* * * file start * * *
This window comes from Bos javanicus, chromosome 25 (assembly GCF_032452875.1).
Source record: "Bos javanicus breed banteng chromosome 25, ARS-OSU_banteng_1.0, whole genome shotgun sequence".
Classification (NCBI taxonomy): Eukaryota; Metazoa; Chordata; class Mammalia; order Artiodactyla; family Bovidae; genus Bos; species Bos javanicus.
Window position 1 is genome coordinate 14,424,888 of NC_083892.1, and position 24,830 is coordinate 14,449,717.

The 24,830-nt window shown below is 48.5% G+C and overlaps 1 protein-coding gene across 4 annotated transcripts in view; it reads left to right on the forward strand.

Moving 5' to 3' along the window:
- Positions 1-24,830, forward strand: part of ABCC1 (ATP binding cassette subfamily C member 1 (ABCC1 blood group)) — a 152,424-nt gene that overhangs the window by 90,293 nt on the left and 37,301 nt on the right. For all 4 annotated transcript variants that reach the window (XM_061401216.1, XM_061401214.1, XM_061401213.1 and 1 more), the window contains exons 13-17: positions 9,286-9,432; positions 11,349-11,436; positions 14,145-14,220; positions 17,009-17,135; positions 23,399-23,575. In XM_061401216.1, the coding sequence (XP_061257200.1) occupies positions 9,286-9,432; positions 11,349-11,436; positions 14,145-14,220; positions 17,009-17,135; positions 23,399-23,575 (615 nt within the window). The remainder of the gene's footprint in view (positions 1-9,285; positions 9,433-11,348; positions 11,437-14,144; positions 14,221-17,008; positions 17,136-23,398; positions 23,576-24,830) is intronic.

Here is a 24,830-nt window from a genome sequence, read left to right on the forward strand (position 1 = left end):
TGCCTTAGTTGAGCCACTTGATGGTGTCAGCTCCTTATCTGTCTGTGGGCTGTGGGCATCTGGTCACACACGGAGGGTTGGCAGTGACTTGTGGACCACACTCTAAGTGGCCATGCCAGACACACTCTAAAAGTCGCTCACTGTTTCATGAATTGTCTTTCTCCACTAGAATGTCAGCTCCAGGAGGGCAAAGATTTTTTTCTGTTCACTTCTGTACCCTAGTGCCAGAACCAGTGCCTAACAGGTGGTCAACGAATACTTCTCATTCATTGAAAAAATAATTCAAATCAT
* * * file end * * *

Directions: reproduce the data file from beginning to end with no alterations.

This window comes from Bos javanicus, chromosome 25 (assembly GCF_032452875.1).
Source record: "Bos javanicus breed banteng chromosome 25, ARS-OSU_banteng_1.0, whole genome shotgun sequence".
Classification (NCBI taxonomy): Eukaryota; Metazoa; Chordata; class Mammalia; order Artiodactyla; family Bovidae; genus Bos; species Bos javanicus.
Window position 1 is genome coordinate 14,424,888 of NC_083892.1, and position 24,830 is coordinate 14,449,717.

The 24,830-nt window shown below is 48.5% G+C and overlaps 1 protein-coding gene across 4 annotated transcripts in view; it reads left to right on the forward strand.

Moving 5' to 3' along the window:
- Positions 1-24,830, forward strand: part of ABCC1 (ATP binding cassette subfamily C member 1 (ABCC1 blood group)) — a 152,424-nt gene that overhangs the window by 90,293 nt on the left and 37,301 nt on the right. For all 4 annotated transcript variants that reach the window (XM_061401216.1, XM_061401214.1, XM_061401213.1 and 1 more), the window contains exons 13-17: positions 9,286-9,432; positions 11,349-11,436; positions 14,145-14,220; positions 17,009-17,135; positions 23,399-23,575. In XM_061401216.1, the coding sequence (XP_061257200.1) occupies positions 9,286-9,432; positions 11,349-11,436; positions 14,145-14,220; positions 17,009-17,135; positions 23,399-23,575 (615 nt within the window). The remainder of the gene's footprint in view (positions 1-9,285; positions 9,433-11,348; positions 11,437-14,144; positions 14,221-17,008; positions 17,136-23,398; positions 23,576-24,830) is intronic.

Here is a 24,830-nt window from a genome sequence, read left to right on the forward strand (position 1 = left end):
TGCCTTAGTTGAGCCACTTGATGGTGTCAGCTCCTTATCTGTCTGTGGGCTGTGGGCATCTGGTCACACACGGAGGGTTGGCAGTGACTTGTGGACCACACTCTAAGTGGCCATGCCAGACACACTCTAAAAGTCGCTCACTGTTTCATGAATTGTCTTTCTCCACTAGAATGTCAGCTCCAGGAGGGCAAAGATTTTTTTCTGTTCACTTCTGTACCCTAGTGCCAGAACCAGTGCCTAACAGGTGGTCAACGAATACTTCTCATTCATTGAAAAAATAATTCAAATCAT